Advice: If you’re a decision-maker in your organization, and have the ability to support those who perform cross-language communication internally and externally, translation support should be prioritized, particularly during the pandemic. If you’re an employer who has not historically supported your employees’ cross-language needs, you may be negatively impacting your company’s overall communications and causing your employees to seek free resources that do little to positively affect the desired business outcomes (including organizational culture).
“Our most successful customers look at translation services as an investment in connection,” said Argo Translation Founder Peter Argondizzo. “A sound translation strategy will always lead to one of two things – more revenue by opening up additional markets or increased engagement with employees.”
If you’re an employee and have been forced to be resourceful as a result of a lack of proactive support from your employer, ask for help. Businesses are re-evaluating budgets and developing new strategies as corporations (and their employees) respond to the pandemic.
Argo is offering free translated COVID-19 safety guidelines for the 15 most common langauges spoken in the U.S. Download your copy here.
Anxiety is Natural, Even for The Seasoned Pros
Even international business professionals that traveled for work “frequently” or “somewhat often” had high levels of anxiety surrounding cross-language communication. Translating communications effectively, especially during COVID-19, can be a difficult endeavor. In fact, 69% of all respondents had “moderate” to “very high” anxiety (on a scale from “very low” to “very high”) related to their abilities to communicate effectively through translation and/or interpretation.
In fact, respondents were split nearly 50/50 when asked if they felt they were being measured (either positively or negatively) on their ability to communicate effectively while translating or interpreting.
Advice: According to Harvard Business Review, employees look to their managers for cues when there’s a sudden change or a crisis situation the employee is facing. Providing constructive feedback and reassurance around employees’ cross-language communication, especially for employees who are working remotely, can help to relieve the anxiety employees report feeling and additionally will likely reveal where areas of opportunities exist. From there, training around the specific areas where the team demonstrates signs of weakness and providing translation support, relative to those areas of deficiency, can help improve their overall output.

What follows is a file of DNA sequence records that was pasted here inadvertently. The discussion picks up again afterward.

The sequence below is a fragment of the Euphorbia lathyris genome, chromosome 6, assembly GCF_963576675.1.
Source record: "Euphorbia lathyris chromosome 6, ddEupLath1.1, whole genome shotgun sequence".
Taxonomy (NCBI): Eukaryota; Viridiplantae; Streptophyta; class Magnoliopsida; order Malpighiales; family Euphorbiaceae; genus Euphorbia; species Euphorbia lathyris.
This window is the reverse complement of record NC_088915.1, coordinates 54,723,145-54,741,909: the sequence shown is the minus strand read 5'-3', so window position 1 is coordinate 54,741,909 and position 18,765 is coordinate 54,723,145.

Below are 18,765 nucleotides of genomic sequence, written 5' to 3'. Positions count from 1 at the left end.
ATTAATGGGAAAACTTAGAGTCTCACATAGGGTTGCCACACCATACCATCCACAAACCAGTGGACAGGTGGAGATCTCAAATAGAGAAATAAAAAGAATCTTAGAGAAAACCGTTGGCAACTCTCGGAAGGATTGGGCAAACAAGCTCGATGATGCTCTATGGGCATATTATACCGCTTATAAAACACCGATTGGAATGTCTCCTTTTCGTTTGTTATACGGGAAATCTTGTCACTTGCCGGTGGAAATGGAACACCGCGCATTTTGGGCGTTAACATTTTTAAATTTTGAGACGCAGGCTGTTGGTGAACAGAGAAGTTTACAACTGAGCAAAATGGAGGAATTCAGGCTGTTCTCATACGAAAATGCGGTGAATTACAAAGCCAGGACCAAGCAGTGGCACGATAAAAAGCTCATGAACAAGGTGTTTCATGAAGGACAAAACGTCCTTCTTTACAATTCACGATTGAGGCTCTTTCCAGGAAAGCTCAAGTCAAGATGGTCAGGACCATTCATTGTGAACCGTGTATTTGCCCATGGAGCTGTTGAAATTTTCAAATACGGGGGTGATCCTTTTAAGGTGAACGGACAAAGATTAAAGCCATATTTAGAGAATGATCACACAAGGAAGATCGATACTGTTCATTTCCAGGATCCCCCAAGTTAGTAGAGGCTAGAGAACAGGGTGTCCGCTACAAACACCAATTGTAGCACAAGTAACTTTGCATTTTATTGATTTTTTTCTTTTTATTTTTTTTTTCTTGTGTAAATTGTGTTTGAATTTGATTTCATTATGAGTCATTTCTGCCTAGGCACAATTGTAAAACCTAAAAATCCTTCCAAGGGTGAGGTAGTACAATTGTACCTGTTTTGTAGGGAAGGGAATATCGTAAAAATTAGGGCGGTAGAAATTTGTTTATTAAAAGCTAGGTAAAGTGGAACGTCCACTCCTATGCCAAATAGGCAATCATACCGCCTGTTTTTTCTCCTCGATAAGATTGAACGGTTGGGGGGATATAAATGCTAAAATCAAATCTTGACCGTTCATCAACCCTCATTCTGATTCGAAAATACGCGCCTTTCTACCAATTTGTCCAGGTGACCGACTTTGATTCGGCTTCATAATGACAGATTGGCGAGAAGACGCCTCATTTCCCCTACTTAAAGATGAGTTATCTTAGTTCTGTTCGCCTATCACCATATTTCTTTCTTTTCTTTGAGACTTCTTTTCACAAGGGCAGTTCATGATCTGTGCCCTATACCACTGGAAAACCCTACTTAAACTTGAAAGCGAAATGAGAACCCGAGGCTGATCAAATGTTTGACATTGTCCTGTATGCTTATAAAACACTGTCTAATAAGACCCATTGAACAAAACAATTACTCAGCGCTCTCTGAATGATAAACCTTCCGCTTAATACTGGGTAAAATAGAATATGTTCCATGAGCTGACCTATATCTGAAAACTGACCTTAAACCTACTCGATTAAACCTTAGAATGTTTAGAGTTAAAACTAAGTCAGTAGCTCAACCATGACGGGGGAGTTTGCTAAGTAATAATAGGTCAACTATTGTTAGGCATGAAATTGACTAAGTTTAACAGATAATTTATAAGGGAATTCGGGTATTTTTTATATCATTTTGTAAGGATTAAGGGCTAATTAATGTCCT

What we found after surveying over 1,000 international business professionals about their experience with cross-language communication is, like most organizational endeavors, preparedness and proactive support will likely improve outcomes. While technology has allowed for near-immediate access to translations for business purposes, prioritizing quality multilanguage communications (and the tools and services that facilitate it) is as important as it ever has been to achieve success.
Using SurveyMonkey’s Audience network of proprietary panels, we surveyed 1,060 international business professionals to ask a variety of questions related to their experience with cross-language communication over their careers, focusing on their experience with translation and interpretation. All respondents live in the U.S., are between the ages of 18-100 and have indicated that they traveled internationally for work and used a translation or interpretation service or tool to communicate. The survey was conducted between 3/27/2020 and 3/29/2020.
Nick joined the team in 2017 to spearhead Argo’s expanding marketing initiatives. He graduated from North Central College in Naperville, IL with a BA in political science and a minor in global studies. Previously, he worked as a digital strategist for innovative marketing agencies in Chicago and as a political consultant for domestic and international clients in Washington, DC.